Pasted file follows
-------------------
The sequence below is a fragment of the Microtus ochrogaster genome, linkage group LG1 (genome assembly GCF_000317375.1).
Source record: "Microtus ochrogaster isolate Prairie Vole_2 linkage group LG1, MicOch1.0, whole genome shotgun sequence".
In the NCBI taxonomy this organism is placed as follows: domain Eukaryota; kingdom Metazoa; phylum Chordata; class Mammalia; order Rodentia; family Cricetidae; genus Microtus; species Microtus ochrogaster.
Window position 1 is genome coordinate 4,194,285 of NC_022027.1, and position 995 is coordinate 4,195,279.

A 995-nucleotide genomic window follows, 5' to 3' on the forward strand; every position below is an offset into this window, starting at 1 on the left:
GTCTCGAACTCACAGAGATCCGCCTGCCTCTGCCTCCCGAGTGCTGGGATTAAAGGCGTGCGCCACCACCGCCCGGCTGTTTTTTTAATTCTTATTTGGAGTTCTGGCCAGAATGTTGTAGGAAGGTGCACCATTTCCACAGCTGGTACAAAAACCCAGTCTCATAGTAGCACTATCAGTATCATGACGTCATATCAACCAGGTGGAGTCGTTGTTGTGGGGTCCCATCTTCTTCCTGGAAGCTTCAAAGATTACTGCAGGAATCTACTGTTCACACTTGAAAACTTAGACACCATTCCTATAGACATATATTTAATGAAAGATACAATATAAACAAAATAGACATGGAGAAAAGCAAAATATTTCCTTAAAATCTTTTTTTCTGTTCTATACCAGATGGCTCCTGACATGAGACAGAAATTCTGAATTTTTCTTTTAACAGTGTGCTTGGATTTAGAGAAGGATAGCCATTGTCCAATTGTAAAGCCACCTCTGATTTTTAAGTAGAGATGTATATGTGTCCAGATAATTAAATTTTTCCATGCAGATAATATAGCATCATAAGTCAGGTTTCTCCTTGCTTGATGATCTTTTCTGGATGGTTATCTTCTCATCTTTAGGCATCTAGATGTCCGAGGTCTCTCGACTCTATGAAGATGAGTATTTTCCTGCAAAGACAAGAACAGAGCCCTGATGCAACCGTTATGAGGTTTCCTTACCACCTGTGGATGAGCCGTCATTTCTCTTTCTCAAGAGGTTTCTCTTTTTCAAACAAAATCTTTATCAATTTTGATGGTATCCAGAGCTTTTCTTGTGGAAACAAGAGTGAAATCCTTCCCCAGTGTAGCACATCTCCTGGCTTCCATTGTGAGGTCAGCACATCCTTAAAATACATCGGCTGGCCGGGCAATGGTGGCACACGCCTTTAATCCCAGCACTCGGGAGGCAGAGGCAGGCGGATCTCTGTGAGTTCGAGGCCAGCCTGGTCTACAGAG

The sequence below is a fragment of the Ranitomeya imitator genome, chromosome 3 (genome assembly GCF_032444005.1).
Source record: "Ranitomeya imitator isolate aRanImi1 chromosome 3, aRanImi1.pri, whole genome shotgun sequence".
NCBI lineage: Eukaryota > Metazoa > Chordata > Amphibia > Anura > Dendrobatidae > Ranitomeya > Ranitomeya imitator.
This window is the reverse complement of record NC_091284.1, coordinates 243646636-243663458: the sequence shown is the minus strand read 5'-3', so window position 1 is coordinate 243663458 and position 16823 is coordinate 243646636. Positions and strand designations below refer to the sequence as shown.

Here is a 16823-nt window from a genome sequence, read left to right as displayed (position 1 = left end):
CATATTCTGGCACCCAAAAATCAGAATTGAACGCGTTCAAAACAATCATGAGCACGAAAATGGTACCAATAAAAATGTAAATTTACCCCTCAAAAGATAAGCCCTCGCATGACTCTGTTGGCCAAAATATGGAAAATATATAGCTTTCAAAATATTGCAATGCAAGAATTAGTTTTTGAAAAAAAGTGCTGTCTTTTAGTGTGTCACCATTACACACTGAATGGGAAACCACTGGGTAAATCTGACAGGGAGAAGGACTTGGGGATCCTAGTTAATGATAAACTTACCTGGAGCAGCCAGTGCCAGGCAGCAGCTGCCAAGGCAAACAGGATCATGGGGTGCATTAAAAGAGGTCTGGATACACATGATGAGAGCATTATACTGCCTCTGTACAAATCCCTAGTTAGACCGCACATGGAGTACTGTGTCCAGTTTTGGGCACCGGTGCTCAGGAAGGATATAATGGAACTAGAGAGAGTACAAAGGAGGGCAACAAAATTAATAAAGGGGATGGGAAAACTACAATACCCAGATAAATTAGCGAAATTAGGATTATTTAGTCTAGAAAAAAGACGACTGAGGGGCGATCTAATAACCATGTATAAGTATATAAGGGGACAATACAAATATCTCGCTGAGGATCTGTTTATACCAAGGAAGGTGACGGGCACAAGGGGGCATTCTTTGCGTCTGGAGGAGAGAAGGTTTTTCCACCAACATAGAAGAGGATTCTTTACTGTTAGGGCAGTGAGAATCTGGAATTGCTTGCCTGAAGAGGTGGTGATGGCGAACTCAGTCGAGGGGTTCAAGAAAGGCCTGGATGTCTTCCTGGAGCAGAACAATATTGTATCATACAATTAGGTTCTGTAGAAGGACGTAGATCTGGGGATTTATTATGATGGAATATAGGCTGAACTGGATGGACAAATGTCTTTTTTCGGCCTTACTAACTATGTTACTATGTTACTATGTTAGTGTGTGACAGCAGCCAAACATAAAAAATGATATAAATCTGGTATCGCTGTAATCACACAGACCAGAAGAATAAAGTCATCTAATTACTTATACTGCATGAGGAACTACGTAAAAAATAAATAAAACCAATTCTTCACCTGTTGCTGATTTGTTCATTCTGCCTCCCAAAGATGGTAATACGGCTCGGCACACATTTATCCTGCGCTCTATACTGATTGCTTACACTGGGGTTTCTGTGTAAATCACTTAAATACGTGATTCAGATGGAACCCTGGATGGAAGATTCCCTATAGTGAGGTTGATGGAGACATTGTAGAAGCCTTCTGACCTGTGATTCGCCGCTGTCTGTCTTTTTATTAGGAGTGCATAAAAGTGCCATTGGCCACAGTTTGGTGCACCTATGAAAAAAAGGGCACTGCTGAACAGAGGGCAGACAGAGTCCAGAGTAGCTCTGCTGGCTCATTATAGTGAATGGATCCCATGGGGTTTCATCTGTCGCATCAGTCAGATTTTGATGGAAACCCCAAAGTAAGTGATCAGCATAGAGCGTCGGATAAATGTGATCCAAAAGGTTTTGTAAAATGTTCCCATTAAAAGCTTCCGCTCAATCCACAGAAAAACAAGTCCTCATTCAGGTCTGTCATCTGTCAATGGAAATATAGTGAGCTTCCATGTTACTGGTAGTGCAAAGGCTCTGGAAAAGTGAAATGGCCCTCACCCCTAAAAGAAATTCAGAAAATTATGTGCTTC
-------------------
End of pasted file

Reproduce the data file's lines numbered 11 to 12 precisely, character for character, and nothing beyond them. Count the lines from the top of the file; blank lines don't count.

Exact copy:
Here is a 16823-nt window from a genome sequence, read left to right as displayed (position 1 = left end):
CATATTCTGGCACCCAAAAATCAGAATTGAACGCGTTCAAAACAATCATGAGCACGAAAATGGTACCAATAAAAATGTAAATTTACCCCTCAAAAGATAAGCCCTCGCATGACTCTGTTGGCCAAAATATGGAAAATATATAGCTTTCAAAATATTGCAATGCAAGAATTAGTTTTTGAAAAAAAGTGCTGTCTTTTAGTGTGTCACCATTACACACTGAATGGGAAACCACTGGGTAAATCTGACAGGGAGAAGGACTTGGGGATCCTAGTTAATGATAAACTTACCTGGAGCAGCCAGTGCCAGGCAGCAGCTGCCAAGGCAAACAGGATCATGGGGTGCATTAAAAGAGGTCTGGATACACATGATGAGAGCATTATACTGCCTCTGTACAAATCCCTAGTTAGACCGCACATGGAGTACTGTGTCCAGTTTTGGGCACCGGTGCTCAGGAAGGATATAATGGAACTAGAGAGAGTACAAAGGAGGGCAACAAAATTAATAAAGGGGATGGGAAAACTACAATACCCAGATAAATTAGCGAAATTAGGATTATTTAGTCTAGAAAAAAGACGACTGAGGGGCGATCTAATAACCATGTATAAGTATATAAGGGGACAATACAAATATCTCGCTGAGGATCTGTTTATACCAAGGAAGGTGACGGGCACAAGGGGGCATTCTTTGCGTCTGGAGGAGAGAAGGTTTTTCCACCAACATAGAAGAGGATTCTTTACTGTTAGGGCAGTGAGAATCTGGAATTGCTTGCCTGAAGAGGTGGTGATGGCGAACTCAGTCGAGGGGTTCAAGAAAGGCCTGGATGTCTTCCTGGAGCAGAACAATATTGTATCATACAATTAGGTTCTGTAGAAGGACGTAGATCTGGGGATTTATTATGATGGAATATAGGCTGAACTGGATGGACAAATGTCTTTTTTCGGCCTTACTAACTATGTTACTATGTTACTATGTTAGTGTGTGACAGCAGCCAAACATAAAAAATGATATAAATCTGGTATCGCTGTAATCACACAGACCAGAAGAATAAAGTCATCTAATTACTTATACTGCATGAGGAACTACGTAAAAAATAAATAAAACCAATTCTTCACCTGTTGCTGATTTGTTCATTCTGCCTCCCAAAGATGGTAATACGGCTCGGCACACATTTATCCTGCGCTCTATACTGATTGCTTACACTGGGGTTTCTGTGTAAATCACTTAAATACGTGATTCAGATGGAACCCTGGATGGAAGATTCCCTATAGTGAGGTTGATGGAGACATTGTAGAAGCCTTCTGACCTGTGATTCGCCGCTGTCTGTCTTTTTATTAGGAGTGCATAAAAGTGCCATTGGCCACAGTTTGGTGCACCTATGAAAAAAAGGGCACTGCTGAACAGAGGGCAGACAGAGTCCAGAGTAGCTCTGCTGGCTCATTATAGTGAATGGATCCCATGGGGTTTCATCTGTCGCATCAGTCAGATTTTGATGGAAACCCCAAAGTAAGTGATCAGCATAGAGCGTCGGATAAATGTGATCCAAAAGGTTTTGTAAAATGTTCCCATTAAAAGCTTCCGCTCAATCCACAGAAAAACAAGTCCTCATTCAGGTCTGTCATCTGTCAATGGAAATATAGTGAGCTTCCATGTTACTGGTAGTGCAAAGGCTCTGGAAAAGTGAAATGGCCCTCACCCCTAAAAGAAATTCAGAAAATTATGTGCTTC